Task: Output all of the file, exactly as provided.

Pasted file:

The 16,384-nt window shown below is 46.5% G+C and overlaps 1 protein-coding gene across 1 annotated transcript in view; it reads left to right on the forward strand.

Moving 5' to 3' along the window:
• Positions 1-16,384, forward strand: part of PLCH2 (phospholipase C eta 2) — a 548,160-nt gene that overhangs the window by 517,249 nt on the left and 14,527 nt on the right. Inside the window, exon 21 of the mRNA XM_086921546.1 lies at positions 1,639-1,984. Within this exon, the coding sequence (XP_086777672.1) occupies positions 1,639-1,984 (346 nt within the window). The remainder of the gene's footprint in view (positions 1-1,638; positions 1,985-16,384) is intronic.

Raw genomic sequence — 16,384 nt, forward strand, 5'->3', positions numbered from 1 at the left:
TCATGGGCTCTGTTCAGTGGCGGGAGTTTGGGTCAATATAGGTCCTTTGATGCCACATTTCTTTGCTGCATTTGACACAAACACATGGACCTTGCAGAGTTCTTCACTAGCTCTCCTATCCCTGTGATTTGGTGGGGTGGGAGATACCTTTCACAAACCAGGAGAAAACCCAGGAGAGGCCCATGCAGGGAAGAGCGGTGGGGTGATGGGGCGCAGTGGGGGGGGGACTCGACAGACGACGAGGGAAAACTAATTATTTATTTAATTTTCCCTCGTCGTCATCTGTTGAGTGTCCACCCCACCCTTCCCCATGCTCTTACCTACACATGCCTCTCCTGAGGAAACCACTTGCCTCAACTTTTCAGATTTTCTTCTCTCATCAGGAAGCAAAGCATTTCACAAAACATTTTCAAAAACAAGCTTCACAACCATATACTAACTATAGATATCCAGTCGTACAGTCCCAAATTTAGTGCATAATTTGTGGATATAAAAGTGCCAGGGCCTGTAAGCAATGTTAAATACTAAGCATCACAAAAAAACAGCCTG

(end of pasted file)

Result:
The 16,384-nt window shown below is 46.5% G+C and overlaps 1 protein-coding gene across 1 annotated transcript in view; it reads left to right on the forward strand.

Moving 5' to 3' along the window:
• Positions 1-16,384, forward strand: part of PLCH2 (phospholipase C eta 2) — a 548,160-nt gene that overhangs the window by 517,249 nt on the left and 14,527 nt on the right. Inside the window, exon 21 of the mRNA XM_086921546.1 lies at positions 1,639-1,984. Within this exon, the coding sequence (XP_086777672.1) occupies positions 1,639-1,984 (346 nt within the window). The remainder of the gene's footprint in view (positions 1-1,638; positions 1,985-16,384) is intronic.

Raw genomic sequence — 16,384 nt, forward strand, 5'->3', positions numbered from 1 at the left:
TCATGGGCTCTGTTCAGTGGCGGGAGTTTGGGTCAATATAGGTCCTTTGATGCCACATTTCTTTGCTGCATTTGACACAAACACATGGACCTTGCAGAGTTCTTCACTAGCTCTCCTATCCCTGTGATTTGGTGGGGTGGGAGATACCTTTCACAAACCAGGAGAAAACCCAGGAGAGGCCCATGCAGGGAAGAGCGGTGGGGTGATGGGGCGCAGTGGGGGGGGGACTCGACAGACGACGAGGGAAAACTAATTATTTATTTAATTTTCCCTCGTCGTCATCTGTTGAGTGTCCACCCCACCCTTCCCCATGCTCTTACCTACACATGCCTCTCCTGAGGAAACCACTTGCCTCAACTTTTCAGATTTTCTTCTCTCATCAGGAAGCAAAGCATTTCACAAAACATTTTCAAAAACAAGCTTCACAACCATATACTAACTATAGATATCCAGTCGTACAGTCCCAAATTTAGTGCATAATTTGTGGATATAAAAGTGCCAGGGCCTGTAAGCAATGTTAAATACTAAGCATCACAAAAAAACAGCCTG